Photo by Haley Ausbun.

Photo by Haley Ausbun.

Teens expected protestors, received a “welcome train” instead

A library event became viral for the wrong reasons, sparking support from locals

After a Christian media personality tweeted out asking followers to call King County Libraries in response to their Teen Pride event, the event saw a line of people outside the door, hollering and holding signs along the stretch of sidewalk.

But they weren’t protesting. They were supporting the teens as they entered the library.

One teen, Ella, said when she first got there she thought the crowd was a line to get into the event.

Once she started to realize what folks on the sidewalk were doing, her and her friend walked passed them to get inside and received the same cheers as other teens entering the doors:

“We’re here to support you.”

Brad Yeager-Strong and Bill Strong were vocal as they held up a flag of “peace” right outside the library.

The supporters had a quick turnaround time to gather as many as they did. On Friday afternoon, June 21, Renton Patch had reported that a religious group wanted the library to cancel the event.

From there, folks on Twitter, Facebook and different organizations decided to spend their Saturday midday protecting the event from possible protesters, and offering the teens an easy way in.

Anne Slater heard about the event from the Patch article Friday night, and quickly decided to spread the word and attend. She’s part of Community and Labor Against Fascism, which is a Seattle-area coalition that organize against white supremacist groups when they gather, according to a flyer.

Slater said she had a few people from the group there.

When supporters realized no protesters were on the way, they decided to stay as a welcome train.

Negative attention started to draw on the event first when KIRO radio’s Dori Monson Show posted about the event Thursday, primarily concerned that the library would have a raffle for free chest binders. The next day, Monson interviewed a writer who studied binding that likened the act to gender mutilation. Then earlier this week, he talked to King County Library about their support for the event, and the teens who decided the activities.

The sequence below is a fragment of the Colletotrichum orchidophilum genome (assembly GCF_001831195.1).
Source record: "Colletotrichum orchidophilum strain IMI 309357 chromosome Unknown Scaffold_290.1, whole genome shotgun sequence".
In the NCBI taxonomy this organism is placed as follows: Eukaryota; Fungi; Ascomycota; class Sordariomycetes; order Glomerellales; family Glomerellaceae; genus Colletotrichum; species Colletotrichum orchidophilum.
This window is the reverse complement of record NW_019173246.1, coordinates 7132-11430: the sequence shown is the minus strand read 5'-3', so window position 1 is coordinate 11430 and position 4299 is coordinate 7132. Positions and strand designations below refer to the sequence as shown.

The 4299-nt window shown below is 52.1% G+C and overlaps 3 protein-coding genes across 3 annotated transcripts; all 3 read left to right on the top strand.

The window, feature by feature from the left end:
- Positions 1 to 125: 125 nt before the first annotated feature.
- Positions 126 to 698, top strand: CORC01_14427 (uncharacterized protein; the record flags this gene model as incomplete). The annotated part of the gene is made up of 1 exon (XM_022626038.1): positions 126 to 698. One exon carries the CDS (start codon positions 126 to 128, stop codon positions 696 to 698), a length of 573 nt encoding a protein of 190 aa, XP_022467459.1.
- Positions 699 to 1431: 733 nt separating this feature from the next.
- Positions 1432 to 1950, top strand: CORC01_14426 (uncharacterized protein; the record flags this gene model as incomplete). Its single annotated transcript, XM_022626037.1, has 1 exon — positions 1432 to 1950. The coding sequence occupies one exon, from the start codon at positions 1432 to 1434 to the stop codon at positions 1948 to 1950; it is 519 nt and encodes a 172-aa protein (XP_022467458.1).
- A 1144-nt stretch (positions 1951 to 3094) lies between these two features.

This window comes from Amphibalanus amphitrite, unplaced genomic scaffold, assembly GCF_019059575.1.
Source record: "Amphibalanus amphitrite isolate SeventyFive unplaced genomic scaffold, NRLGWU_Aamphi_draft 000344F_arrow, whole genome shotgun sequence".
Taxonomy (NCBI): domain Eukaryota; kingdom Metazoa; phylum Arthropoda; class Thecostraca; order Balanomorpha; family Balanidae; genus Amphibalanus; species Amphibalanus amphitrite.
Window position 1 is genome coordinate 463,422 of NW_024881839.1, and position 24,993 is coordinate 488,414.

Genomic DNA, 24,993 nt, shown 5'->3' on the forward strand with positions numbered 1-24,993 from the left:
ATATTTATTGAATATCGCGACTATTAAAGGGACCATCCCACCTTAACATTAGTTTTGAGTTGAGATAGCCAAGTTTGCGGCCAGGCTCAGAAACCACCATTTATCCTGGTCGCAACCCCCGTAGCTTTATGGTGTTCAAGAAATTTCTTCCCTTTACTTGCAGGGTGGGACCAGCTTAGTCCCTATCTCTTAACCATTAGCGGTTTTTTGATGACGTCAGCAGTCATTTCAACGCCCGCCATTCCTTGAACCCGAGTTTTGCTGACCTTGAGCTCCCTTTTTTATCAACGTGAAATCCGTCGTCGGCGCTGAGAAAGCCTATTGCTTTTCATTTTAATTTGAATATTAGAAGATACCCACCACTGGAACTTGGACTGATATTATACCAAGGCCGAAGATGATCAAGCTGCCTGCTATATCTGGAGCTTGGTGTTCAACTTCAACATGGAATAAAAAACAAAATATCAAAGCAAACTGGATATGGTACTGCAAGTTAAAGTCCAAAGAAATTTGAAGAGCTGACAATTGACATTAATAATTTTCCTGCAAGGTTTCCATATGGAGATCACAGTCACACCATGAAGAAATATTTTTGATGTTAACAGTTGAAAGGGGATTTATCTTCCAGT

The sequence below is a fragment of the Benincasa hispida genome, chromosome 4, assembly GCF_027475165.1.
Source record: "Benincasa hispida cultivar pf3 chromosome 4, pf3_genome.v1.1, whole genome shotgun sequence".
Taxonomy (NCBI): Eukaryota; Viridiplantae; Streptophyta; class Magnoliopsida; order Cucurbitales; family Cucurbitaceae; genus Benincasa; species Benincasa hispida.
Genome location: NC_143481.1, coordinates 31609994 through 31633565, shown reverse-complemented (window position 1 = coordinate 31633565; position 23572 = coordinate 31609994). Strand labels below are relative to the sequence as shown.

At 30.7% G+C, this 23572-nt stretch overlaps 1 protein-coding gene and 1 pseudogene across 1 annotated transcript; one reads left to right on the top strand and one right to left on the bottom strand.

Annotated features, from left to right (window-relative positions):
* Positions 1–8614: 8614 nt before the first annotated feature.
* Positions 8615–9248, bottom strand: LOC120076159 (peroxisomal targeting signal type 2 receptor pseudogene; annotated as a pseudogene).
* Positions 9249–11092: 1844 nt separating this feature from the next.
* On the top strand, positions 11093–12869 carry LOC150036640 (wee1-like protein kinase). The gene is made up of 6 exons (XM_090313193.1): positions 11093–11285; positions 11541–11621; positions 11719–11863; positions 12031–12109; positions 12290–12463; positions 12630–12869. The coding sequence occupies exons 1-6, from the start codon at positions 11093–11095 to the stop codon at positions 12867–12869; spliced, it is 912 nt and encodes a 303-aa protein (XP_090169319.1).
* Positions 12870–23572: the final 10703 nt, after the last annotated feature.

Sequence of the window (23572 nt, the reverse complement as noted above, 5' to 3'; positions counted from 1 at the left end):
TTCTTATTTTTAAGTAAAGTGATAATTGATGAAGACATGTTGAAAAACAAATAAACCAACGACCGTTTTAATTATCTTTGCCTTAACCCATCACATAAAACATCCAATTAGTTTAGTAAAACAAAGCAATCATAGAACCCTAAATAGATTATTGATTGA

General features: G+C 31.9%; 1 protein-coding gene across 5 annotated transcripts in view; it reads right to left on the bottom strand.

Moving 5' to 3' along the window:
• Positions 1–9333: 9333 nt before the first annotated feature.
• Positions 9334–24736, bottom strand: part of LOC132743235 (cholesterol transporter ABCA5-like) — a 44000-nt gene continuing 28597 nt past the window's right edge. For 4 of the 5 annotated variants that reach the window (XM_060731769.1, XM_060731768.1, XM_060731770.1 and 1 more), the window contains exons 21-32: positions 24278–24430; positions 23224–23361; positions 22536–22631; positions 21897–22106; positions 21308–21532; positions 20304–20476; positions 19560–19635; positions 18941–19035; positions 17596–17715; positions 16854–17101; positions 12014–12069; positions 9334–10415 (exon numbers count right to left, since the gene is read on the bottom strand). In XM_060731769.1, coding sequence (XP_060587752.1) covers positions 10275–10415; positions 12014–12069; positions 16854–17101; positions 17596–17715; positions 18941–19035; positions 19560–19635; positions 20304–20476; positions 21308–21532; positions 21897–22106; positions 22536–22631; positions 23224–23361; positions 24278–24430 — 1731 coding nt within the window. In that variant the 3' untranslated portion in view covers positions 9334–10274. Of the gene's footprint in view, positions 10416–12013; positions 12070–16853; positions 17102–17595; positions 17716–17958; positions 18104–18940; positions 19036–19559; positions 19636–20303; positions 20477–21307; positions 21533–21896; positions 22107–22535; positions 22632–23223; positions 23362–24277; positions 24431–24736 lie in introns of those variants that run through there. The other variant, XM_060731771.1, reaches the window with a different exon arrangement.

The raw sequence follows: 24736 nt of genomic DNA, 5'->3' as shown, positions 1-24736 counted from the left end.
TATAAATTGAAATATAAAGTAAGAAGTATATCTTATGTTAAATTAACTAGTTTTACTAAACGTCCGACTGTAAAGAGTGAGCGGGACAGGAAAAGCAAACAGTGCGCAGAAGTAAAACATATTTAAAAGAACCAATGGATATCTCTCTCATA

Binders compress chest tissue, and are sometimes used by people in the transgender and gender non-conforming communities in order to help someone comfortably express their gender.

According to the Binding Health Project, conducted by Boston University public health and medical students in 2016, majority of participants self-reported some negative outcomes with wearing a binder like backaches, but they also found reducing the frequency of binding would reduce the risk of negative impacts. It also found that the practice was associated with significant improvements in the individual’s mood and mental health.

The Teen Pride event was also discovered and shared by “The Activist Mommy” Facebook and Twitter accounts, encouraging followers to call in and try to get the event cancelled.

Librarians at different locations in King County then received phone calls, mostly from out of state, King County Library System spokesperson Sarah Thomas said.

The post was sent to both Twitter and Facebook and contained an image that was in no way affiliated with the library or event, Thomas said.

The Teen Pride event stayed a positive celebration for the rest of the night, despite reports of two women videotaping parts of the event in protest at the event. Several eyewitnesses and the two women’s social media accounts have said that the women were asked to leave by police officers after refusing to go, when all parents were asked to leave the event at 5 p.m.

Renton Police Department did not have any reports of enforcement action taken of the described event, and stated in an email it was likely a “low-key” incident. Later, police found the report of the event and sent it to the Reporter.

According to the report, Renton Library called police due to two women who were refusing to leave the meeting room, where an event was happening only for LGBTQ+ youth and their guardians. They were recording the event. The doors outside the library were also closed so it was now only event attendees in the building.

Both women were escorted out of the building, after refusing, with an officer holding each arm, according to the report. The officer told them they committed criminal trespass, although the library did not wish to press charges. They refused to identify themselves. They later told police they were “concerned about the transgender content of the event.”

Thomas said the regional Teen Voices program, which is privately funded, discussed and voted on this event. For months they developed this event with support from a teen library. She said they worked hard to create this and it is really the teens’ event.

“It was intended to be a self-positive, safe space for them to celebrate being who they are,” Thomas said.

Ella said she really enjoyed the event and thought it was well put together, enjoyed the drag performances and a coloring station, where she spent an hour just coloring in rainbows and flowers with crayons. And the young folks who won the binders seemed really happy, she said.

Police at the event said they did not expect protesters to the Teen Pride from what they’d seen online, but that they would likely attend the Fairwood Library Drag Storytime, which was Thursday, June 27.

Photo by Haley Ausbun.

Photo by Haley Ausbun.

Photo by Haley Ausbun.

Photo by Haley Ausbun.

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